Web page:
TS: You have stressed the importance of reaching, and working with, people outside of the university: the public, parents, the legislators, etc. Why is this important, and what are the pragmatic steps we can take to reach them?

KT: The public, generally, is an important audience to reach. We often discuss what the best way is to reach the public and obviously it's the press. However, the press tends to gravitate toward the sensational, so whenever you get the press involved they want to do the horror stories. They want to talk about how horribly treated we are, and they don't really want to talk about what should be done. I think there are other ways to reach the public, but you have to really work on it. While the trend toward viewing education in terms of consumerism--viewing education as a product--is discouraging, we need to recognize it and find a way to make it work for us. We need to reach the parents and students as consumers, and I am not sure how to do that. I have had discussions with people about getting more material to guidance counselors in the high schools and to admissions officers in the colleges and universities, and to the alumni associations and to various organizations that might speak to parents in a different way. I know that I was struck recently when I was on a panel with an administrator who was an admissions officer who said that parents are inquiring now about how many graduate students and part time instructors their children will face. So, we need to somehow make use of those inquiries. I mean we don't want to fall into the trap of denigrating the work of part-time and graduate faculty; that is an easy trap to fall into. I nevertheless think that we can find ways to make these inquiries work for us.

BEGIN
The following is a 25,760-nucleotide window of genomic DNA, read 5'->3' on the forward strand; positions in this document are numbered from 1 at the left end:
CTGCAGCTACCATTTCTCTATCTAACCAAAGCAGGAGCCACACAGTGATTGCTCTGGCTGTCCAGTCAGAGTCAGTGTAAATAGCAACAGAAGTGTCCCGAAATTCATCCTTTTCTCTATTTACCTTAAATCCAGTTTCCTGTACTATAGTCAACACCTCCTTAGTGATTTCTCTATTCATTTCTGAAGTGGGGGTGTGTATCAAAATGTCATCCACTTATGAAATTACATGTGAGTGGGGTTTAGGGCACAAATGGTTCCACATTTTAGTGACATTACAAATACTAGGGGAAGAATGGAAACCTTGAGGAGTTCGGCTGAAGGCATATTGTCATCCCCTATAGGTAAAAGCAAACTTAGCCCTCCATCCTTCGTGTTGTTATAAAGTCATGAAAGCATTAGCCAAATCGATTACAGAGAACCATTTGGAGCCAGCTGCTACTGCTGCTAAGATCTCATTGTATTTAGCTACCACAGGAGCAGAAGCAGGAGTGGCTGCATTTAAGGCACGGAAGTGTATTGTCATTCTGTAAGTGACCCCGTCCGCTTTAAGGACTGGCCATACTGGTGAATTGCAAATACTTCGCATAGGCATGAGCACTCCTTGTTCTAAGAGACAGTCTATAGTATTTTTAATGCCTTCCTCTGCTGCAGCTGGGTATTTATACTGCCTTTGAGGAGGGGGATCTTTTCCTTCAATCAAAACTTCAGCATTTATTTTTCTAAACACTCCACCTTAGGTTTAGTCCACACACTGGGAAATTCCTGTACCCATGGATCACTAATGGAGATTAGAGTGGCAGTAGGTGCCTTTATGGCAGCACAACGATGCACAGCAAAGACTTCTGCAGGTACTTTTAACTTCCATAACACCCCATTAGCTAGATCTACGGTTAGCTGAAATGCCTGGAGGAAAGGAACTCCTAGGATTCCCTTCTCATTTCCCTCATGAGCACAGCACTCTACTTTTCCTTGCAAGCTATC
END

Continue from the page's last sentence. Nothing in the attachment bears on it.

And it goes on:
What it takes is what it always takes: initiative and persistence.

Tony Scott, The University of Louisville